Since founding my first ECM company in 1994, I have made Equity, Inclusion, and Diversity touchstones of our hiring and staffing policies. We are committed to creating opportunities for underrepresented populations to have equal access to, and participation in, jobs and programs that close achievement gaps in success and completion. The history of that commitment to inclusion is exemplified by a long- term relationship with NYSID (New York State Individuals with Disabilities) and FedCap (a NYC organization that trains people with disabilities). This partnership gave us the opportunity to hire 100+ people with various disabilities many of whom became employees. In 2016 a CASO company was NYSID’s Outstanding partner of the year. This relationship has resulted in extensive employment opportunities for individuals who have been systemically marginalized in our workforce and our society.

The importance of diversity and inclusion in our society lies in the fact that their absence inevitably results in discrimination based on race, ethnicity, gender, sexual orientation, religion, or physical and mental abilities. My personal commitment to both began with early, first-hand exposure to discrimination on our society.

Growing up in a white middle-class family in Rosenberg, Texas, I experienced the last vestiges of overt segregation; the “Colored Entrance” section at the Cole Theatre, the drinking fountains marked “Whites Only”. In the mid-seventies our church youth group cut a roller-skating party short when the owner refused to let Jose Rincon, one of our group, skate because he was Hispanic. As a gay high school student in small town Texas, I was a victim of overt and covert discrimination as I learned to hide and assimilate. Those indelible lessons formed the foundation of my commitment to embracing diversity and inclusion in all its forms in my personal and professional life.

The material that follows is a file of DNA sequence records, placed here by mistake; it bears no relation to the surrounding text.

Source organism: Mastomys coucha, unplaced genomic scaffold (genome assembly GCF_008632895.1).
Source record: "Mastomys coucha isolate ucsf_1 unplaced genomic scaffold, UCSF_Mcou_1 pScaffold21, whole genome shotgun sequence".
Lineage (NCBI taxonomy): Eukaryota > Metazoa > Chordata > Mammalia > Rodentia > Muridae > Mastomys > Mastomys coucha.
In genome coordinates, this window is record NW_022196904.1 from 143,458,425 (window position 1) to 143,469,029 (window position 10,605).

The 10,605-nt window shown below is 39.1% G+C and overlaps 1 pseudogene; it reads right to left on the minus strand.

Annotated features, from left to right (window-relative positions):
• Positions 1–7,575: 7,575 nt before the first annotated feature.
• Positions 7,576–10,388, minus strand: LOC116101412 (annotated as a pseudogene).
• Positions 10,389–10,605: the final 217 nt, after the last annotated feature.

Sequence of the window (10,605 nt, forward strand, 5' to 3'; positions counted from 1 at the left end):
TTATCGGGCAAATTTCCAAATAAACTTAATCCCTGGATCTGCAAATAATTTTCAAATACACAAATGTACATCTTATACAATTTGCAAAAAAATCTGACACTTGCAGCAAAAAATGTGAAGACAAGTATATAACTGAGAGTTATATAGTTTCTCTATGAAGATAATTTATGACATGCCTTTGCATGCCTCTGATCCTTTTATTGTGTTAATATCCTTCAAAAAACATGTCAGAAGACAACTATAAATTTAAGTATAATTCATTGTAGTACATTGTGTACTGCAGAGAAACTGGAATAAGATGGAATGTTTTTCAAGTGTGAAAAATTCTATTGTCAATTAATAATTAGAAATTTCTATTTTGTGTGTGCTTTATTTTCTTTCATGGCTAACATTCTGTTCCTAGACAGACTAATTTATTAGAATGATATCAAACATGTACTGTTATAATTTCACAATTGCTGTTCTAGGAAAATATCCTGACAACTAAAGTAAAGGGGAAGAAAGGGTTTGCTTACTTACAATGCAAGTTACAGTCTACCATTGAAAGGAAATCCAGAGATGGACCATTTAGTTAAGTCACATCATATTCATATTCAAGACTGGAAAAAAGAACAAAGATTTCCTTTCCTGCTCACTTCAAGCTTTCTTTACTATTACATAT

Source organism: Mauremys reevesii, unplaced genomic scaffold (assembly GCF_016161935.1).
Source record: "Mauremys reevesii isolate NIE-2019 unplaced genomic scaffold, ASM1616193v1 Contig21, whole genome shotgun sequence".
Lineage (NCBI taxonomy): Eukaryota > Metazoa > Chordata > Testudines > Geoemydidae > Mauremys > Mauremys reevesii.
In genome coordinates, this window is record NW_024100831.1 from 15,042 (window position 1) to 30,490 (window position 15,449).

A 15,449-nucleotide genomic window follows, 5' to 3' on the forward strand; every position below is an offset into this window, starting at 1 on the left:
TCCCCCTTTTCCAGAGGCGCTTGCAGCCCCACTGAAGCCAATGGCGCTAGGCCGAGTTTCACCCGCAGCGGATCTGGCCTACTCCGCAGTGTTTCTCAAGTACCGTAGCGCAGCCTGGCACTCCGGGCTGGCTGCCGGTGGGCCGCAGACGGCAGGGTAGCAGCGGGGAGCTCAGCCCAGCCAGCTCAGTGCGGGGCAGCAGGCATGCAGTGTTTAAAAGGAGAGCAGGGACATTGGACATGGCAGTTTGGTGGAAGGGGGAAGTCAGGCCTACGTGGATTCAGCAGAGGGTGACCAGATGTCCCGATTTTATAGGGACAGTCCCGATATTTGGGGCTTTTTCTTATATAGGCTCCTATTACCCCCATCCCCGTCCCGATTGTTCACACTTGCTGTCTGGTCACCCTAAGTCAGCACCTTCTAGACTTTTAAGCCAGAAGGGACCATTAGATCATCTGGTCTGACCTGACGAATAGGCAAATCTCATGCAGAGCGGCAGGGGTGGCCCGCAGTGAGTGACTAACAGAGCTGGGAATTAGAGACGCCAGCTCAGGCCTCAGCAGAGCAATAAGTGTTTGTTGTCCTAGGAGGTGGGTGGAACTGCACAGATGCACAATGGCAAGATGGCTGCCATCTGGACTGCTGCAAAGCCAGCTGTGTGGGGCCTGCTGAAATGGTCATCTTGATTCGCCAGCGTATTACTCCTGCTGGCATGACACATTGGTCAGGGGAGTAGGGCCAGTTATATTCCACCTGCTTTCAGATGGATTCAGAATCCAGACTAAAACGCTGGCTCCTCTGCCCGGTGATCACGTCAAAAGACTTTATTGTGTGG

Upon moving to NYC in the 80’s I was amazed by the diversity, the acceptance and inclusion of different people from different cultures with different abilities. It was only later that I realized a more hidden, but just as insidious, form of the discrimination I had known in Texas. NYC in the 80’s and 90’s was in the epicenter of the AIDS crisis. I saw first-hand what damage discrimination and fear of the different does. In Spring of 1987, a pivotal point in my understanding of diversity and inclusion , I participated in the AIDS Coalition for the Unleashing of Power (ACT-UP) march on Wall Street to protest Big Pharma HIV drug profiteering. I realized that, even as a middle-class white child, I was a victim of discrimination just as millions of others were. I needed to stand up and fight against discrimination.

In the 90’s I toured with theatrical companies. I worked in theatres in every state in the union, most of Europe, and many cities in Asia. I saw first-hand how a lack of diversity and inclusion permeated society and contributed to widespread discrimination; from being picketed in by a church in Topeka protesting gay cast members; to the many subtle and not so subtle examples of discrimination against black cast members while on the road with “Porgy and Bess” and “Bubbling Brown Sugar”; to being refused entrance to Japanese Only clubs in Tokyo; to negotiating in Messina, Sicily for a room with a letto matrimoniale (Double Bed) for Bill T. Jones and Arnie Zane to share. My travels made it clear to me that our society cannot accept discrimination but must recognize it when it occurs and work against it.

Equity, Diversity, and Inclusion are key weapons in the continuing battle against discrimination. ECM Today! is committed to that battleground.